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Blake A. Simmons

Blake A. Simmons

Vice President
Joint BioEnergy Institute (JBEI)


Dr. Simmons joined Sandia National Laboratories (Livermore, CA, in 2001 as a Senior Member of the Technical Staff, serving as a member of the Materials Chemistry Department. He was promoted to Manager of the Energy Systems Department in 2006. The primary focus of the department was the development of novel materials-based solutions to meet the nation’s growing energy demands. In 2007, he was one of the principal co-investigators of the Joint BioEnergy Institute (JBEI,, a ten year, $259M DOE funded project tasked with the development and realization of next-generation biofuels produced from non-food crops. He is currently serving as the Chief Science and Technology Officer and the Vice-President of the Deconstruction Division at JBEI, where he leads a team of 41 researchers working on advanced methods of liberating fermentable sugars from lignocellulosic biomass. He is also the Senior Manager of the Advanced Biomanufacturing Group at Sandia and serves as the Laboratory Relationship Manager for the Biomass Program. He has over 250 publications, book chapters, and patents. His work has been featured in the New York Times, BBC, the Wall Street Journal, the San Francisco Chronicle, Fast Company, and the KQED televised science program Quest.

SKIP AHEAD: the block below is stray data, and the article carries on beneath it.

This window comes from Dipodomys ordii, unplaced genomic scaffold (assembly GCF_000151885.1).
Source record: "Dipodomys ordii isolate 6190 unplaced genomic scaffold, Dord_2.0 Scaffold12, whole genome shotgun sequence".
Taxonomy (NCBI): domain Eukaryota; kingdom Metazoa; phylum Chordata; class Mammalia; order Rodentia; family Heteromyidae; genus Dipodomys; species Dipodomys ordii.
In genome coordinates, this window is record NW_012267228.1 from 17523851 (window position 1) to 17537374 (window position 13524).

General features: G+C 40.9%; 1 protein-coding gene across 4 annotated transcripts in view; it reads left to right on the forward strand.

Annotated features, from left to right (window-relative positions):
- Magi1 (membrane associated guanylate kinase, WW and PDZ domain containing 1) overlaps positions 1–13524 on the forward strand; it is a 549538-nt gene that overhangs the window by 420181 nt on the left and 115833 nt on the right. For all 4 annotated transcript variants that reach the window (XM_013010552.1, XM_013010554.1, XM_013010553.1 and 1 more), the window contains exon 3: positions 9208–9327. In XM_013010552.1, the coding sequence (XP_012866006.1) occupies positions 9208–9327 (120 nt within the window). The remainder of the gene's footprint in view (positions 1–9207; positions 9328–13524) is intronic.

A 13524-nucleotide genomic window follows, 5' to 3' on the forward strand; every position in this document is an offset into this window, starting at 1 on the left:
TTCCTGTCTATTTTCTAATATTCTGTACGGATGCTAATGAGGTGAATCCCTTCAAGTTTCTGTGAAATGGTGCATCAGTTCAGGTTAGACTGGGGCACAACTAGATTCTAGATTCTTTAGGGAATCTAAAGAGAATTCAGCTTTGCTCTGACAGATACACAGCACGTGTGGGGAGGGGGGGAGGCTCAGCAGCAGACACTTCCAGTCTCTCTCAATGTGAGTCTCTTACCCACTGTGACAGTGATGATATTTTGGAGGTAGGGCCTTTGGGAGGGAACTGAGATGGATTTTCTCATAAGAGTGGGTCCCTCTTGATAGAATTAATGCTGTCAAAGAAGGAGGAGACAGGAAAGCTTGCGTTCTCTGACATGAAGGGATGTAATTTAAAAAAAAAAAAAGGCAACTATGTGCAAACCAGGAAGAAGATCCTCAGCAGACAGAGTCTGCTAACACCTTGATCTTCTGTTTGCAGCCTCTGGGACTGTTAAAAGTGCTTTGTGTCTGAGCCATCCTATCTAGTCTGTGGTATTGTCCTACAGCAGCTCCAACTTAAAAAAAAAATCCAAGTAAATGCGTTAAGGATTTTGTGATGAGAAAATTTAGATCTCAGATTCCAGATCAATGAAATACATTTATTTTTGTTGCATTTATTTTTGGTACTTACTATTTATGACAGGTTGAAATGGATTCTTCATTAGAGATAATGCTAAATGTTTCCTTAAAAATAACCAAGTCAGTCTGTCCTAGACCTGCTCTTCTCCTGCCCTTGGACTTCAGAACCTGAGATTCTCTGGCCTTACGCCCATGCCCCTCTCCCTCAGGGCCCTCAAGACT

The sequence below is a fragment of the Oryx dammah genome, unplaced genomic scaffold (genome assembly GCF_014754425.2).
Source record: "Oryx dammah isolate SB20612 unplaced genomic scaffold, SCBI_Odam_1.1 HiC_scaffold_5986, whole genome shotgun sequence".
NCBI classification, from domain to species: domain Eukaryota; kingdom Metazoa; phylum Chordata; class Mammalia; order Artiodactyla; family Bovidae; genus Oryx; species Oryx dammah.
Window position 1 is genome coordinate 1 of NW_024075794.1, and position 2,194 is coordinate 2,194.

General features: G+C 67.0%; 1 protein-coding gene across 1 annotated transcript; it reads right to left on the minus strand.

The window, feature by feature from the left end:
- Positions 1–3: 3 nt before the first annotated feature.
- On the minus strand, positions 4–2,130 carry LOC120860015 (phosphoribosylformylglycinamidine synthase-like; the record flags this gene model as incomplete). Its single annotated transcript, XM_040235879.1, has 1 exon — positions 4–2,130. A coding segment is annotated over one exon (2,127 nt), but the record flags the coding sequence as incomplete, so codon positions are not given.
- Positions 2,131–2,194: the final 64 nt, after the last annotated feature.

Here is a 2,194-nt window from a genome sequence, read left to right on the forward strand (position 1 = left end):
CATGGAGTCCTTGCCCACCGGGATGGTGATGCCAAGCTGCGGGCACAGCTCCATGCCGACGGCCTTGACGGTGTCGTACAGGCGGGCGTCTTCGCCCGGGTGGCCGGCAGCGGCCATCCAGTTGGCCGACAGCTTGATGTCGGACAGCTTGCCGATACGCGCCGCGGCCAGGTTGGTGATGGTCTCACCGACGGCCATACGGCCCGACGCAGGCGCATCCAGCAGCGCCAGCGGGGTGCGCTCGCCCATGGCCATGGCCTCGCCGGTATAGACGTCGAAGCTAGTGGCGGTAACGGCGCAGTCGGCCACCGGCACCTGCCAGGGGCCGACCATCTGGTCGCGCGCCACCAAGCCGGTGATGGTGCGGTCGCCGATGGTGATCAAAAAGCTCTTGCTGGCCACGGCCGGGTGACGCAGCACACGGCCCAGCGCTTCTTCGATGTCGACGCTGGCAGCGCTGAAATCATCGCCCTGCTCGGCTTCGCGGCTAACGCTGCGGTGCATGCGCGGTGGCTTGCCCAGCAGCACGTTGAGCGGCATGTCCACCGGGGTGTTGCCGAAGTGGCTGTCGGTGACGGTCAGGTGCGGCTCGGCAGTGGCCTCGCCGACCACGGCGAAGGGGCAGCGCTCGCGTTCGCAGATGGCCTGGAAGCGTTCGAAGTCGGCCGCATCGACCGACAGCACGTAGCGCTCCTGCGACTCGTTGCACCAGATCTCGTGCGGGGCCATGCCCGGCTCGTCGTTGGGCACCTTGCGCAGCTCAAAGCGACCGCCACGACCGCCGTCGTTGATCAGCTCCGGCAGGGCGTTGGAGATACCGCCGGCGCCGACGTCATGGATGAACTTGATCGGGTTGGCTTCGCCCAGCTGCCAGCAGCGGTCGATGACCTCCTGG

Research Interest

With a background in biofuel cells, nanophotonic materials, micro- and nanofluidics, desalination, biomineralization and enzyme engineering, Blake Simmons brings a wealth of research experience to the Deconstruction Division. Simmons has been responsible for overseeing the development of more energy-efficient and cost-effective methods to achieve the first step in bioenergy production: deconstructing biomass into fermentable sugars. Deconstruction researchers are developing various strategies for affecting these goals, including identifying microbes that have evolved to naturally break down biomass within a community, which become sources for efficient enzyme cocktails that could be used in the biomanufacturing process. In addition, scientists have developed new techniques, such as a one-pot ionic liquid pretreatment procedure that will reduce waste and cost, and another that does not require the use of expensive enzyme additives for pre-treating biomass and breaking it down into fuel sugars.